Families of Marines killed in 2022 Osprey crash sue Boeing

The lawsuit, filed by the families of Sax, Carlson, Strickland and Rasmuson, accuses Boeing, Bell Textron, Rolls Royce Corps and Rolls Royce North America of negligence, negligent and fraudulent misrepresentation, and the failure to warn.

Tim Loranger, the lawyer representing the families in the lawsuit, told CNN on Thursday that ultimately the lawsuit alleges that the aircraft the Marines were on was known to have a defect but “insufficient steps have been taken to correct it.”

The lawsuit comes months after another deadly V-22 Osprey crash off the coast of Japan, which resulted in the deaths of eight US Special Operations airmen. The US military grounded its entire fleet of V-22 Ospreys in December as a result. That grounding guidance was lifted in March this year; officials said at the time an investigation identified a “materiel failure” responsible for the crash.

Col. Brian Taylor, the program manager of the Naval Air Systems Command V-22 joint program office, told reporters in March that the crash resulted from an “unprecedented” component failure, though he declined to say what component specifically failed or how.

Marine charged with sexual intercourse without consent

A US Marine appeared in court after being charged with rape, charges he will seek to contest.

The man appeared in the Darwin Local Court on Wednesday charged with sexual intercourse without consent.

He was joined in court by members of his marine corps.

The case returns for a preliminary examination mention on July 3, where the defendant is excused.

Darwin’s US tank farm has been hit by major delays

The US military could be waiting until next year for the handover of 11 fuel storage tanks currently under construction at Darwin’s East Arm.

Originally scheduled for completion last September, the opening was put back until this July but with just weeks to go, construction flaws and permitting issues continue to dog the $270m development.

The liners beneath the tanks are leaking, environmental permits remain in limbo and building certifications are unresolved.

A spokesperson for the Department of Infrastructure, Planning and Logistics, which has carriage over certification, said under the Act, a building permit was required before work starts, and work must be certified or approved at the end of construction before occupancy.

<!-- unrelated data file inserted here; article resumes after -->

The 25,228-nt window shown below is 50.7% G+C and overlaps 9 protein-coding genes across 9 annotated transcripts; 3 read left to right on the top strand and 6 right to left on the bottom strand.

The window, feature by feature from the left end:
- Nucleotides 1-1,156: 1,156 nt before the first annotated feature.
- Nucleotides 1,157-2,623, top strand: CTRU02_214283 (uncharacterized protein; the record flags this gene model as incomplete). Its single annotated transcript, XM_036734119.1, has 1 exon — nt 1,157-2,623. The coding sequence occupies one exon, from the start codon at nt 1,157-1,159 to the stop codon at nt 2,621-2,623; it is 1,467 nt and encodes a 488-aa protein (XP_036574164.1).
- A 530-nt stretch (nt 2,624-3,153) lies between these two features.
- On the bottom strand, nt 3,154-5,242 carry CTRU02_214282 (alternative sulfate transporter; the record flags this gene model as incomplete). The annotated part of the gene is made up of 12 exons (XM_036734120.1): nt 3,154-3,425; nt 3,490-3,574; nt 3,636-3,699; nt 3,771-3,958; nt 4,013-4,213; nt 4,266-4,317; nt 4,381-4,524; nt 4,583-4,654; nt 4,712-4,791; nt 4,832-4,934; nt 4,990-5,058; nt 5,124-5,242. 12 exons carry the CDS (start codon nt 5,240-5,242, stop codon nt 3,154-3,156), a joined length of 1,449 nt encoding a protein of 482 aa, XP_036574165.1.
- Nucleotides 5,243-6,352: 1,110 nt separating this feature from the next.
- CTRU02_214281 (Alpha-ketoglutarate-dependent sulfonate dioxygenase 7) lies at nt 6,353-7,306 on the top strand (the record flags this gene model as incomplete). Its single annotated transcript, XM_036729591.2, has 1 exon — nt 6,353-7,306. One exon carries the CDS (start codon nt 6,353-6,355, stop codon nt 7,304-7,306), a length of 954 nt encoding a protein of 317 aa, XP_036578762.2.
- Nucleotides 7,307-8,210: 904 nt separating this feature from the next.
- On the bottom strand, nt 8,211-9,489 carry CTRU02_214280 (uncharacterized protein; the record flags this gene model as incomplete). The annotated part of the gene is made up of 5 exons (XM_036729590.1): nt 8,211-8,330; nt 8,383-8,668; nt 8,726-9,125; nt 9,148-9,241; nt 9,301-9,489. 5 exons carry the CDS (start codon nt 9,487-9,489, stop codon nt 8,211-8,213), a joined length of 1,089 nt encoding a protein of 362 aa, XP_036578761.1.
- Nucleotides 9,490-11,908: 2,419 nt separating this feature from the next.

Defence to spend up to $18 billion on 'hardening' northern Australia's bases

The federal funding boost will upgrade bases in the Northern Territory, Western Australia and North Queensland during the coming decade, as part of Defence's pivot towards the Indo-Pacific.

Darwin's Larrakeyah Defence Precinct will be upgraded to berth submarines, but Mr Conroy said Australia's future nuclear submarine fleet would not be based in the Top End.

He said the government was focused on "hardening and developing" bases in the Northern Territory, as well as other installations in northern Western Australia and North Queensland.

"The NT is critical to the defence of the nation, not just in defending Australia but projecting power out into our region against any potential adversary," Mr Conroy said. He said the funding would go towards projects such as surveillance aircraft based at RAAF Tindal, near Katherine, and the purchasing and training of crew for new amphibious landing craft based in Darwin.

Feds pledge $14-18bn to bolster northern defence bases

The federal government’s 2024 Integrated Investment Program has allocated $14 to $18bn over the next decade to strengthen bases in the NT, northern Queensland and northern Western Australia, and contribute to enhanced collective security of the Indo-Pacific.

In Darwin for a defence summit, Defence Industry Minister Pat Conroy said “the lion’s share” of the funding would flow to the Territory.

“Nearly $400m on the Robertson Barracks redevelopment, $1.5bn on RAAF Base Tindal, hundreds of millions of dollars going into the United States Force Posture Initiatives training areas – they’re just a few examples of the billions of dollars that will go into the NT to develop these bases, which means a safer and stronger ADF and more jobs for Territorians.”

None of the funding was guaranteed for Territory companies, but Mr Conroy said he expected “most” of the money to flow to local industry.